Archives for researching

Reading for research: Breakfast at Sotheby’s

Philip Hook is an art dealer. He has spent 35 years in the art market, first at Christies then at Sotheby’s, so he knows his stuff. As soon as I heard about this book I put it on my ‘to-read’ list. It’s about the art business, about what sells and why, and what doesn’t and why. It is a fascinating insight into the world of art, written in an entertaining, informative style that is never too dry. Hook mixes in art trivia and some of his own mishaps with an authoritative account of art and money. Does an artist’s back story have any effect on the price his work fetches? Why do some artists not make the big prices until they are dead? Are the portrayals of artists in literature accurate, or stereotyped? What difference does it make if the subject of a portrait is smiling, or solemn? For me it was interesting on two counts. First, because my protagonist in Connectedness is an artist; so Hook is writing about Justine’s world. Second, because of the many parallels between the creative twins of art and writing. There are sections on artists who write, creativity block, and artists as characters in
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Categories: Book Love, My Novel: 'Connectedness' and On Researching.

My favourite library… The British Library

I only visited the old British Library, when it was at the British Museum in Bloomsbury, once. When the plan to move to a new building St Pancras was mooted in the late 1970s, I was a student at Goldsmiths’ College, University of London. I saw the plans of the architect, Colin St John Wilson, and it was a case of instant dislike: all that red brick. Brutalist architecture, not my favourite. But I have an inbuilt love of all libraries.Now the building has mellowed and so have I. Now that I’ve been there, worked there, spent many days there all day, I have fallen in love with it. The quiet of the reading rooms [my favourite is Humanities One], the excellence of its systems, the large workstations… The British Museum’s Department of Printed Books was founded in 1753. From its inception it had the privilege of legal deposit, giving it the entitlement to a copy of most items printed in the UK: books, periodicals, newspapers, maps and printed music. Space was always a factor, with the storage of newspapers being moved early in the 20th century to the British Library Newspapers at Colindale. The building survived bombs dropped by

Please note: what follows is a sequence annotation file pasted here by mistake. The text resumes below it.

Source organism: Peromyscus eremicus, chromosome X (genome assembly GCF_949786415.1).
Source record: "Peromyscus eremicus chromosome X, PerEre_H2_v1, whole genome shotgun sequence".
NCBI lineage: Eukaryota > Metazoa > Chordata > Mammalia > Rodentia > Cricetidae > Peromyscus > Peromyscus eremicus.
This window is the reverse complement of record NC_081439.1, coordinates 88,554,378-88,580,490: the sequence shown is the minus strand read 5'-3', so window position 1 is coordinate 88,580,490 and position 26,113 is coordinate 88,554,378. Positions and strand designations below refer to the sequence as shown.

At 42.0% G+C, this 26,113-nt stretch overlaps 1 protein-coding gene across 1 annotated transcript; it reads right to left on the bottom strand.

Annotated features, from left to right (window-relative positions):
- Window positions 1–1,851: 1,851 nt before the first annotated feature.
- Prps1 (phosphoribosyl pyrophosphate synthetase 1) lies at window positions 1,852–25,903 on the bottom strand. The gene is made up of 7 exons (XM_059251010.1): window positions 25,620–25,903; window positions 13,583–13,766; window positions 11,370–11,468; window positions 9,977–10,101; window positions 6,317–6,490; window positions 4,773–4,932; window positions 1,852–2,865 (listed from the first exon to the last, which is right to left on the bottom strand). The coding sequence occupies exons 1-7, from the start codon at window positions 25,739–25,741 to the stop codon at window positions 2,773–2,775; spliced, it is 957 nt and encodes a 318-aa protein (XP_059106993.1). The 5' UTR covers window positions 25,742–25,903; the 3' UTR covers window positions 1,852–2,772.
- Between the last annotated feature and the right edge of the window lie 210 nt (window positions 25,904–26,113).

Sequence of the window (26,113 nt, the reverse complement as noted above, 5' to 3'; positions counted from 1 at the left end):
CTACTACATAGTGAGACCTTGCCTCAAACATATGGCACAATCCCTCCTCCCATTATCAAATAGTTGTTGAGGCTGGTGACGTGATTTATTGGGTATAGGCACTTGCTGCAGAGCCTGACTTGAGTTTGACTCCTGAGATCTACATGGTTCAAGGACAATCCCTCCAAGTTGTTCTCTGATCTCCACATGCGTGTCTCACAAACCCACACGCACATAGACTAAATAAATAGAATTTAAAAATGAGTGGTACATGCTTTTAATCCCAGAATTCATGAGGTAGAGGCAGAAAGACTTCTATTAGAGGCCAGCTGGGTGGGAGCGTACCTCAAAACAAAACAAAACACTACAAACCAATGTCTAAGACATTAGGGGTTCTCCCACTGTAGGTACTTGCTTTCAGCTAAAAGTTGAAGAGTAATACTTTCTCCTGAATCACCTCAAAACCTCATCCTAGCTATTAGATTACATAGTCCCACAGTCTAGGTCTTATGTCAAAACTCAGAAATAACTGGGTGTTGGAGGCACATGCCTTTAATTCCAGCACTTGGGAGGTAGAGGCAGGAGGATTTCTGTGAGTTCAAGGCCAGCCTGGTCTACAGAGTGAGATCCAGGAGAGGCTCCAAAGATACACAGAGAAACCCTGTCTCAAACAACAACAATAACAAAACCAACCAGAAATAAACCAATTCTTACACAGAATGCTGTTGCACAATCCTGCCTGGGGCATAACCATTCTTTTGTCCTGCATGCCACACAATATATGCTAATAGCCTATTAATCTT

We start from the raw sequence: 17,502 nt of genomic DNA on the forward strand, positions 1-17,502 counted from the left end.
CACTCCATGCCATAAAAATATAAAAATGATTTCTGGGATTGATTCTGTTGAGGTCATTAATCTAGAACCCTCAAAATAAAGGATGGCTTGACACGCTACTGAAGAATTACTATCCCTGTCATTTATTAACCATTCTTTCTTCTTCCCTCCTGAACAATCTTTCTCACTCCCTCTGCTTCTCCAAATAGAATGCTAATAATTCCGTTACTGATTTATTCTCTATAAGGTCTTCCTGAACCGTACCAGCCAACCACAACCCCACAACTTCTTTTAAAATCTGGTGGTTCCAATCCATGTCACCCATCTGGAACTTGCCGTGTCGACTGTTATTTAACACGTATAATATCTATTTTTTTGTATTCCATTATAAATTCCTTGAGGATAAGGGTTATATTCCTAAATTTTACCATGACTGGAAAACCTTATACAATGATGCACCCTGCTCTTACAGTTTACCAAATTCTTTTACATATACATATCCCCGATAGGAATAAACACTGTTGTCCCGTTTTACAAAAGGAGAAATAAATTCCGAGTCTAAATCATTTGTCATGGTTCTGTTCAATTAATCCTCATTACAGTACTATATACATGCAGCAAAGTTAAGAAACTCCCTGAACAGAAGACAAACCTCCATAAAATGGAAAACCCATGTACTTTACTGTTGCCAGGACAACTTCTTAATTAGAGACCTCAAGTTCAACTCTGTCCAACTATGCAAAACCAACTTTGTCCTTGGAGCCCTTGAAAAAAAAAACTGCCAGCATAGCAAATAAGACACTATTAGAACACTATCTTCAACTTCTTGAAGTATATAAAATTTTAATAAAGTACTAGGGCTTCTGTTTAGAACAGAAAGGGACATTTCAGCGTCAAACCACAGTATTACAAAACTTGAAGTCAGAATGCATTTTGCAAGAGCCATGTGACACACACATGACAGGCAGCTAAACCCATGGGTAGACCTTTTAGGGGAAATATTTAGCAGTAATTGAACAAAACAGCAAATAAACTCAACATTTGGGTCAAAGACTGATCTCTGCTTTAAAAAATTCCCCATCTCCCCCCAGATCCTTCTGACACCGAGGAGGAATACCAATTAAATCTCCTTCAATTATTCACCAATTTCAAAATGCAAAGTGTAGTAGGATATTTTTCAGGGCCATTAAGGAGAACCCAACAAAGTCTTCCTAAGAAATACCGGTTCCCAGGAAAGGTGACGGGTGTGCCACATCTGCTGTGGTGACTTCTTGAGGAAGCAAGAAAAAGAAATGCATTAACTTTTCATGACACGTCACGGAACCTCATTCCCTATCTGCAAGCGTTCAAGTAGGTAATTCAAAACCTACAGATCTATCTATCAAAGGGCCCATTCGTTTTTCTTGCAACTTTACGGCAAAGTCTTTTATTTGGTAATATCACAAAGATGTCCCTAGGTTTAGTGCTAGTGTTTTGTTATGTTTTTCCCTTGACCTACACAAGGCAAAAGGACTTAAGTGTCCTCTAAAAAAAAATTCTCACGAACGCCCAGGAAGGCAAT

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Categories: On Researching and On Writing.

My favourite library… The London Library

Every time I go to The London Library, it feels like an enormous treat. Why? Well for one, it’s a private library and there is a membership fee which I feel I must justify by regular use. But mostly it feels like a treat because it feels like a library should. It is hushed, the bookshelves are full, floor to ceiling. It has one million books dating from the 16th century to today. I have my favourite workstation, except it’s just a ledge beside a window looking across the rooftops of St James, where no-one else ever seems to walk by. Sometimes I go to collect a book I have ordered online, sometimes I go to research something specific, sometimes I just go to browse. I always seem to leave with at least one book, whether I planned to or not.   ‘Possession’ by AS Byatt [UK: Vintage] And if you’d like to tweet a link to THIS post, here’s my suggested tweet: My favourite library…@TheLondonLib http://wp.me/p5gEM4-la via @SandraDanby
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Categories: Book Love, On Researching and On Writing.

Reading for research… Young Voices

As research for the next novel, I’m reading a lot about the Second World War. For a while I’ve been working my way through a fascinating book called Young Voices by Lyn Smith, produced with the Imperial War Museum. I picked it up in my local library. It is an account of children’s experiences during the war. I’m particularly interested in children who lived through Occupation and there are children quoted throughout who grew up Guernsey. One woman tells how it became compulsory at school to learn the German language. One day the German kommandant arrived to present a prize, which she as top of the class in German, was to receive. He asked her a simple question in German, ‘how old are you?’ Her brain froze and she couldn’t answer, terrified she was going to be shot. Someone whispered the question again in English, and the girl was able to answer correctly. The prize? A book in German which she was unable to read. Fascinating stuff, don’t know yet how I am going to use any of this. I enjoy researching my next novel while writing the current one. Sometimes it just gives the brain a rest, a new
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Categories: On Researching and On Writing.